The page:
The Ambition and Luxe are pretty good brands, I have heard that they don’t have very much CCC (cargo carrying capacity).  Full timers should look for rigs that have at least 3,000 lbs CCC.

Good Luck in your search.



-- Edited by RonC on Monday 18th of December 2017 08:37:49 PM



-- Edited by RonC on Monday 25th of December 2017 09:02:14 PM

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Ron and Janice

 

2016 Ford F350, King Ranch, DRW, 3.73's, 4x4, CC, 6.7 Powerstroke, remote control air lift system

2017 Durango Gold 381REF (41 ft, 5 slides), MORryde IS, 8K Disc brakes, GY G114  LR H Tires, 27,320 lbs CGVW

Full Timers class of 2016



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Your initial question asked about construction and reliability. The wife and I are retired full-timers and travelers, changing locations every 3-ish days from mid-April through October. Along the way, we talk to a LOT of RVers and compare notes about a lot of [mostly] fifth-wheels. Here's my take. All (or at least a big chunk) of RVs are poorly designed with weak engineering and sloppy construction. We've seen brand-new units delivered without gate valve handles, cross-wired 120 volt lines, insulation that doesn't exist, oven doors that fall off (us), and non-essential trim pieces that aren't properly fastened to the wall (us, again). The left side of our Dutchmen 5er consists of two, very large, electrically driven, slide-outs. They are too big. The motors are too small. We had an adjustment issue with the front mega-slide which cost about $2K to fix and a total failure of the kitchen/entertainment mega-slide which cost over $3K to repair (well covered by our Route 66 Network, extended warranty). My opinion is that, no matter what you buy, you're gonna' have issues. Most experienced RVers that we've met have become maintenance and repair experts. I'm a self-taught RV electrician, plumber, carpenter, and machinist. I have tools to fix a house (the trailer) and a vehicle (the underpinnings - tires, suspension, shocks). The wife and I have repaired cabinets, insulated the frame, installed a power protection system, fixed gate valves, repaired a gray tank puncture, and patched a tear in the rubber roof. I'm not saying "Don't full-time." I'm saying "Go into this lifestyle with a very open mind." Have more questions? Just ask.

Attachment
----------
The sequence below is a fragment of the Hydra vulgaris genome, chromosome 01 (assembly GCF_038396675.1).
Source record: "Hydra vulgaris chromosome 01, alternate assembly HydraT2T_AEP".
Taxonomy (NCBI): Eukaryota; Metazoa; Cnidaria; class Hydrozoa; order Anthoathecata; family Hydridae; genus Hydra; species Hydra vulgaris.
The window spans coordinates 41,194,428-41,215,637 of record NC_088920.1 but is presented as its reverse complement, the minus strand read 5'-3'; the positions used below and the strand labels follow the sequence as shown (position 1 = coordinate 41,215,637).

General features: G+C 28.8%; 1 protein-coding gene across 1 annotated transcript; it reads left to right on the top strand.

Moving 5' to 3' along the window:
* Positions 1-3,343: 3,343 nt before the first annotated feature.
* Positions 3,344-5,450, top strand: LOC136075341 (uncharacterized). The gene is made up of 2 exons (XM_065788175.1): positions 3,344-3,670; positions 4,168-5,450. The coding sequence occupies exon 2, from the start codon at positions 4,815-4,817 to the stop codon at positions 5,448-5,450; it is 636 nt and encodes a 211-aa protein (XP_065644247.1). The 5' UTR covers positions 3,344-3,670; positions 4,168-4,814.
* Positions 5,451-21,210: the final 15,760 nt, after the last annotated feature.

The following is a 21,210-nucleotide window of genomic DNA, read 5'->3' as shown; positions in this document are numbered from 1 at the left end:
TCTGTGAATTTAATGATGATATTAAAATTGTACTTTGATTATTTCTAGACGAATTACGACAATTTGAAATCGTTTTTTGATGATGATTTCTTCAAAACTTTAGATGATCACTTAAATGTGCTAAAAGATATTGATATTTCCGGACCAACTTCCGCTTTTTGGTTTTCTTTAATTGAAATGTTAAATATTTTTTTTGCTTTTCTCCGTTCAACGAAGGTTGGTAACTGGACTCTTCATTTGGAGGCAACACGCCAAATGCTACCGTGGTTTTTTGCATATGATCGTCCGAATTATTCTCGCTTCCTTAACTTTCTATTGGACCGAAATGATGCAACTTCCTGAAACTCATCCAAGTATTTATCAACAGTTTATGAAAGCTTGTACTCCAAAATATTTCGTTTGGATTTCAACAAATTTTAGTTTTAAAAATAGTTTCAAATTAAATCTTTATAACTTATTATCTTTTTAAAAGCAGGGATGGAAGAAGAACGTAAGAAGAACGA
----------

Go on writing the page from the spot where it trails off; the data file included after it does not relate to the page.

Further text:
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Ann and Steve
2012 Silverado HD3500 Crew Cab, Long Bed, Dually
2013 Dutchmen Infinity 3850RL



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"We are more concerned with construction and reliability..."

While we all have our favorite RV manufacturer, I'm not so sure there is that much difference between the "big boys/girls." Maintaining the RV is far more important...starting with the roof.


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Winnebago TT 2101DS & Tahoe LTZ, 300 watts WindyNation solar-parallel w/MPPT, 2 Trojan T-125s. TALL flag pole. Prefer USFS, COE, BLM, USF&WS, NPS, TVA, state/county campgrounds. 14 year Army vet-11B40 then 11A - old MOS 1542 & 1560.



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We went to the factory to tour the Ambition. It's not currently on the RV Factory's web site, so I'm not sure if they replaced the Ambition with the Luxe Gold or not. The Ambition is a solid built trailer. Rather than going point by point with an explanation I'll just point you to my blog posts about it:

Here is the link.  Happy hunting...

 

The Ambition is out of our price range as a new trailer and I've never seen a used one advertised. I'd buy one in a heartbeat otherwise.

 

Mark